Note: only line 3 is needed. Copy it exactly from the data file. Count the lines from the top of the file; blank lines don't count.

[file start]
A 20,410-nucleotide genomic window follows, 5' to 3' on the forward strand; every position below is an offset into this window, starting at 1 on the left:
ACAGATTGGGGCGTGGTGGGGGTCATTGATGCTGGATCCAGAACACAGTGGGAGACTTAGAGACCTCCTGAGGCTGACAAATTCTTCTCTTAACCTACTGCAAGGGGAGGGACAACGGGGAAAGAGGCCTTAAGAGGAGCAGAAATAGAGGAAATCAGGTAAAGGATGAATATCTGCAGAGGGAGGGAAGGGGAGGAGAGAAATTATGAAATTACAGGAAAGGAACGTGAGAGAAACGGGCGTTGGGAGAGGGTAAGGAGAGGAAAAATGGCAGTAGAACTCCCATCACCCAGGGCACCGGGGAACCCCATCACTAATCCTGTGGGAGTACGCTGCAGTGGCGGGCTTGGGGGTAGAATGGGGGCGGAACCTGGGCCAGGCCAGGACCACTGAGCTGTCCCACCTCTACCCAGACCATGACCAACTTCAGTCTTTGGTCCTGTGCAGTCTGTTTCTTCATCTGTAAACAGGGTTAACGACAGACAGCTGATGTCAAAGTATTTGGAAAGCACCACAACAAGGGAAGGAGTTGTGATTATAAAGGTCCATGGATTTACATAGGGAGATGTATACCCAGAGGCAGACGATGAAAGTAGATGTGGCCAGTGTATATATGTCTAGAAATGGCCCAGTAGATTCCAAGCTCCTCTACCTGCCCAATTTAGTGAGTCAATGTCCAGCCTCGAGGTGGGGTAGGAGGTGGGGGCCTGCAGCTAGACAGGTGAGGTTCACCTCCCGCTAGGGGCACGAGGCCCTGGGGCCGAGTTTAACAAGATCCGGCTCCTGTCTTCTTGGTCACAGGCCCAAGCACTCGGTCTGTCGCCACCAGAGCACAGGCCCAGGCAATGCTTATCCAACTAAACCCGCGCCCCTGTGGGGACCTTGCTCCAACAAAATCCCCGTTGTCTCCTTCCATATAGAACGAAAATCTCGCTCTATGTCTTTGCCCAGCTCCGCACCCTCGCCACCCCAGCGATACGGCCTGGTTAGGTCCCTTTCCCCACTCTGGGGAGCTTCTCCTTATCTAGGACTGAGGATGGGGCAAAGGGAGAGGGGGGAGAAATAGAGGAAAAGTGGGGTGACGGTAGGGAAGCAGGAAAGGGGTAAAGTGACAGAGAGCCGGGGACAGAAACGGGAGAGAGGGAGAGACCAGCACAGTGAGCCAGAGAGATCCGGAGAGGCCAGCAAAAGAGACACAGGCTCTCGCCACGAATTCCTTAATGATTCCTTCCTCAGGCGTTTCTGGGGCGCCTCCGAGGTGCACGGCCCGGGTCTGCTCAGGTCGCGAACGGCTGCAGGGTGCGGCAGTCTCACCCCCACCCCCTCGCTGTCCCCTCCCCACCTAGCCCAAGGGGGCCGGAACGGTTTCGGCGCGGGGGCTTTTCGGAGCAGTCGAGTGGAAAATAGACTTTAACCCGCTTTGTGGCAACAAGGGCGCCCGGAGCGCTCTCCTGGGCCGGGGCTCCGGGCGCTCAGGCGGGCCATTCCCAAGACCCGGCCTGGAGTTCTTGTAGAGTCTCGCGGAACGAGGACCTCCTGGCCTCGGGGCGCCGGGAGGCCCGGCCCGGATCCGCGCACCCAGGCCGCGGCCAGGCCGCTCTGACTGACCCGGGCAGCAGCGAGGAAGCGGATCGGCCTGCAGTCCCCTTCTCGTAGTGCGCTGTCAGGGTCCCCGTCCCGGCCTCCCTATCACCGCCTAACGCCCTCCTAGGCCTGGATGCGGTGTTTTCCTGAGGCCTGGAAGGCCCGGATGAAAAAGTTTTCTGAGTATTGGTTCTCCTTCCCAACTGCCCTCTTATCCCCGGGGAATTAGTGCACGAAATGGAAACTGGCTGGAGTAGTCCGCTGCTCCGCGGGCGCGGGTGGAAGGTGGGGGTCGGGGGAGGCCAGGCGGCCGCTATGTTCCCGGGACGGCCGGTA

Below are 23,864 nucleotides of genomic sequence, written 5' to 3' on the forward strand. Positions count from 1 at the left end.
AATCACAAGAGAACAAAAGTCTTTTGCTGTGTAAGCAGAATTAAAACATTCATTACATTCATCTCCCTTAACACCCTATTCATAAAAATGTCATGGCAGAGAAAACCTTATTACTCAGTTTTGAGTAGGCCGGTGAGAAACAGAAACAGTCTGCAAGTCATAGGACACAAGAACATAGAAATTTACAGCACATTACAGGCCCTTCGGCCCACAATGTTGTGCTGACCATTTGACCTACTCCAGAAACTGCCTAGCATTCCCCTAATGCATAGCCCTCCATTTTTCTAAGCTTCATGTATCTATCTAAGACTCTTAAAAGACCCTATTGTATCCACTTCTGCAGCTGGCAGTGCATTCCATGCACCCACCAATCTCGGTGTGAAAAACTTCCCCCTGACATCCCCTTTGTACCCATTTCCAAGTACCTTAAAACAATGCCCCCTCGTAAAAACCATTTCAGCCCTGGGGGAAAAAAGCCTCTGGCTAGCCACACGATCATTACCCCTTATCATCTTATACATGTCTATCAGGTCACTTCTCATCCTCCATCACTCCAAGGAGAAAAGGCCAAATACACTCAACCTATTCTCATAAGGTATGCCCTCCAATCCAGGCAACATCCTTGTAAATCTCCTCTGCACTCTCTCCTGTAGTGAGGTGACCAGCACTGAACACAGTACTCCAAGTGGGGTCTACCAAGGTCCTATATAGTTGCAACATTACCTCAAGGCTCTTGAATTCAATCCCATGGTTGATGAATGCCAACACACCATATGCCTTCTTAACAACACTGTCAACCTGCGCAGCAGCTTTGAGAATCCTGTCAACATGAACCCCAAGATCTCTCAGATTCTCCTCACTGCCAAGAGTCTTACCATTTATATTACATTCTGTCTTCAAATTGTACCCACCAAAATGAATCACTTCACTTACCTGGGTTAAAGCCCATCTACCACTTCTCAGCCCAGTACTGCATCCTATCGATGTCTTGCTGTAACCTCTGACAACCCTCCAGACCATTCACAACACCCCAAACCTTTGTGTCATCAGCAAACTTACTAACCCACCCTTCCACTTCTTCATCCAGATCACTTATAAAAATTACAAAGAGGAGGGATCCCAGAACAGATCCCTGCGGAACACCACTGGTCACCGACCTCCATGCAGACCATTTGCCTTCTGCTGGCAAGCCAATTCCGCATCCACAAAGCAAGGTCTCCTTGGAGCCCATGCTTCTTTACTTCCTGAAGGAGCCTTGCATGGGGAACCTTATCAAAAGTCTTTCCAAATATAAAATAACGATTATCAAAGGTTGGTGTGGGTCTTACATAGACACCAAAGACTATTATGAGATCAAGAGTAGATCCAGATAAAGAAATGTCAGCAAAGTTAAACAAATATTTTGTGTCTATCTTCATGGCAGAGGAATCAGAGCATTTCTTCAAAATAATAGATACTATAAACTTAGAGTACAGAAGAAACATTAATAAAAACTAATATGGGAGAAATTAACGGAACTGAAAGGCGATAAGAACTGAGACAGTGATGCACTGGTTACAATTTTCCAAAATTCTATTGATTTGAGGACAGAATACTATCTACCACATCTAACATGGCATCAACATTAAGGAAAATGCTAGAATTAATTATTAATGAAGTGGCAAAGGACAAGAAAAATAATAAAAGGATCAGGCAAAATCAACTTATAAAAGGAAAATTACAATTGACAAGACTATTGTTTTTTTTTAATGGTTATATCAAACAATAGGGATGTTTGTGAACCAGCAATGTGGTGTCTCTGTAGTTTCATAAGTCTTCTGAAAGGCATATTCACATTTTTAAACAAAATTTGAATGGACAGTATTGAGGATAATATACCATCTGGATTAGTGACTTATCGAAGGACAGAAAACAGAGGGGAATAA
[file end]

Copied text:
Below are 23,864 nucleotides of genomic sequence, written 5' to 3' on the forward strand. Positions count from 1 at the left end.